Imperial College London

Hear how maths can predict random global events


Stochastic analysis may, one day, allow mathematicians to predict random events in the future

Mathematical analysis could ultimately predict global-scale random events by pooling predictions of random single-molecule events

In the science fiction Foundation Series, by cult author Isaac Asimov, a mathematician predicts the future of the human race using psychohistory, an imaginary concept that relies on stochastic analysis of everyone in the universe.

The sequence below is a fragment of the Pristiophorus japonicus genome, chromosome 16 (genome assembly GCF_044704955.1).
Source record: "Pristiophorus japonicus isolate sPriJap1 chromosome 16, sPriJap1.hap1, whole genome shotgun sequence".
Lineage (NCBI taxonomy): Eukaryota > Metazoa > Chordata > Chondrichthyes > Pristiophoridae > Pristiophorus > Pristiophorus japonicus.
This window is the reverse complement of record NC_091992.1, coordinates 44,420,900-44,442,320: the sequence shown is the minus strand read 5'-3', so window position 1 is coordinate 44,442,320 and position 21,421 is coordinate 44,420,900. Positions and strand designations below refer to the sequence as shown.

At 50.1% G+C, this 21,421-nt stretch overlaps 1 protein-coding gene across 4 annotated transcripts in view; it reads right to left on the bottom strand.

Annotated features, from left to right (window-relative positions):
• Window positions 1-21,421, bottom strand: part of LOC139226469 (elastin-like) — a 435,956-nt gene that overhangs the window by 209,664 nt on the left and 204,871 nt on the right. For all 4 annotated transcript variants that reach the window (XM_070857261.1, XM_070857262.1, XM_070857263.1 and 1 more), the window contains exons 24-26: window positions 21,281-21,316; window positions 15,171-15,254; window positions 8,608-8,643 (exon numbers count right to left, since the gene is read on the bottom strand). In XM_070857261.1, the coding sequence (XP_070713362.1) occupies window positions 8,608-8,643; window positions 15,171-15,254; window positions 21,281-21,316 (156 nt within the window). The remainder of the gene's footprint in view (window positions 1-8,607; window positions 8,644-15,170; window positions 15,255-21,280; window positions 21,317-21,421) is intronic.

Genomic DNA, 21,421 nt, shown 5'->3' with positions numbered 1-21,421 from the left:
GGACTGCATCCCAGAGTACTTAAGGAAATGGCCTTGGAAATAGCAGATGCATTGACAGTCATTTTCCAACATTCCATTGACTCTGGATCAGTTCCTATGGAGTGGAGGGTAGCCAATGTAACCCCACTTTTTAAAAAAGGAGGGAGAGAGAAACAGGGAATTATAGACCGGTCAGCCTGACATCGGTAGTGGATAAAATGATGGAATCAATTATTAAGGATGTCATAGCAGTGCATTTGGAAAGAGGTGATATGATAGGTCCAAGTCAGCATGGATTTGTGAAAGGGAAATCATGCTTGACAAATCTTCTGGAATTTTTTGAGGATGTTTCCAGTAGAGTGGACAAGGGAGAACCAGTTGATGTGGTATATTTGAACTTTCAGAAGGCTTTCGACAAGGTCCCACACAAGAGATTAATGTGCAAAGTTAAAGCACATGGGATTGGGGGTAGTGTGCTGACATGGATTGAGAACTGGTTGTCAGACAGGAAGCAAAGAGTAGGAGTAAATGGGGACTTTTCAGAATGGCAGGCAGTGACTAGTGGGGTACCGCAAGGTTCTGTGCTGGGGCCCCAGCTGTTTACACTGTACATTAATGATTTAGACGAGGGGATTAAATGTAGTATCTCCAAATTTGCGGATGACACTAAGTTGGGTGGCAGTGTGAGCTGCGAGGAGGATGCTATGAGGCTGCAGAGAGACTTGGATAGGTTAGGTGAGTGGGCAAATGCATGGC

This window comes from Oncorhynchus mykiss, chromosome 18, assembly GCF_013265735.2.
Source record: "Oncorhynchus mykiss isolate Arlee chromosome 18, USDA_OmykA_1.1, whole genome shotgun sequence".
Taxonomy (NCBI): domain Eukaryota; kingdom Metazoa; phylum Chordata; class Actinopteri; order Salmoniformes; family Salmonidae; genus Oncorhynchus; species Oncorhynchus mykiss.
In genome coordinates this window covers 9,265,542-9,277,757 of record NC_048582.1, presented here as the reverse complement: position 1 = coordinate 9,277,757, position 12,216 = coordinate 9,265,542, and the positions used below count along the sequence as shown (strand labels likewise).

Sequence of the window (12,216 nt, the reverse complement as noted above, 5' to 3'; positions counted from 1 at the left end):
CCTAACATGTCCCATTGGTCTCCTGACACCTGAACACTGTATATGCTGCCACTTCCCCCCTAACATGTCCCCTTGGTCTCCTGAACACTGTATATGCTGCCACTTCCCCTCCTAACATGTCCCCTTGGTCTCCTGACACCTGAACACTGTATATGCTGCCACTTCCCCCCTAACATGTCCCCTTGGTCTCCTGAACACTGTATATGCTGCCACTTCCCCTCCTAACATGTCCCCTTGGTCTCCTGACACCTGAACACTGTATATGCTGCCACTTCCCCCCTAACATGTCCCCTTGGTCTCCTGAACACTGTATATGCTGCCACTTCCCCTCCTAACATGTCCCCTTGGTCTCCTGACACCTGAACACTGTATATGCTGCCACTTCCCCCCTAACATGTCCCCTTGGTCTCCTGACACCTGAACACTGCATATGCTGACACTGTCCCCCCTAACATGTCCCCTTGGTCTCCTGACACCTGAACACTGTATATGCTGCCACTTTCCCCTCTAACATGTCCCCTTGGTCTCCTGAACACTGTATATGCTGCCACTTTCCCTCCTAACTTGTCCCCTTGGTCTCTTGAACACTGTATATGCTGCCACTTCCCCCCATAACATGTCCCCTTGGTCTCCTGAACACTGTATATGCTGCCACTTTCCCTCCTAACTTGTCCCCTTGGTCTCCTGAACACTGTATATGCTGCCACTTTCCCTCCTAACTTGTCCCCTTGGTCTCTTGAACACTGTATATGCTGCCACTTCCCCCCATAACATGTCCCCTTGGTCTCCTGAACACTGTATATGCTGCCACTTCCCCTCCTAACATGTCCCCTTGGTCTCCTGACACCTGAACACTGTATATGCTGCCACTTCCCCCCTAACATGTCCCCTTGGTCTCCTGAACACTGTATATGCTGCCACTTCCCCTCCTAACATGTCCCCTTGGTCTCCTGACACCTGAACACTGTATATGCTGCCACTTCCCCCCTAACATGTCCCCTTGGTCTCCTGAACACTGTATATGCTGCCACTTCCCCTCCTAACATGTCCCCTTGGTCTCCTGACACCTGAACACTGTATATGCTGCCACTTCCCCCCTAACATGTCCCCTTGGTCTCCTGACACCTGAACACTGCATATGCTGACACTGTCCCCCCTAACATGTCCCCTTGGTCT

Stochastic analysis is a branch of mathematics studied at Imperial in which scientists try to understand and model seemingly random events.

It can be used to guide rockets to the moon and explain patterns of global temperature changes. Pooling the stochastic analysis of single molecules may even provide the key to predicting much larger, global, random events that have yet to happen, such as future temperatures and weather patterns.

Hear Professor Dan Crisan from the Department of Mathematics talk about the role of stochastic analysis in fictional science - the subject of his Inaugural lecture last month at Imperial - and its potential to predict the real future of the human race.

Words and audio by Jenny Mitchell


Jenny Mitchell

Jenny Mitchell
Department of Humanities

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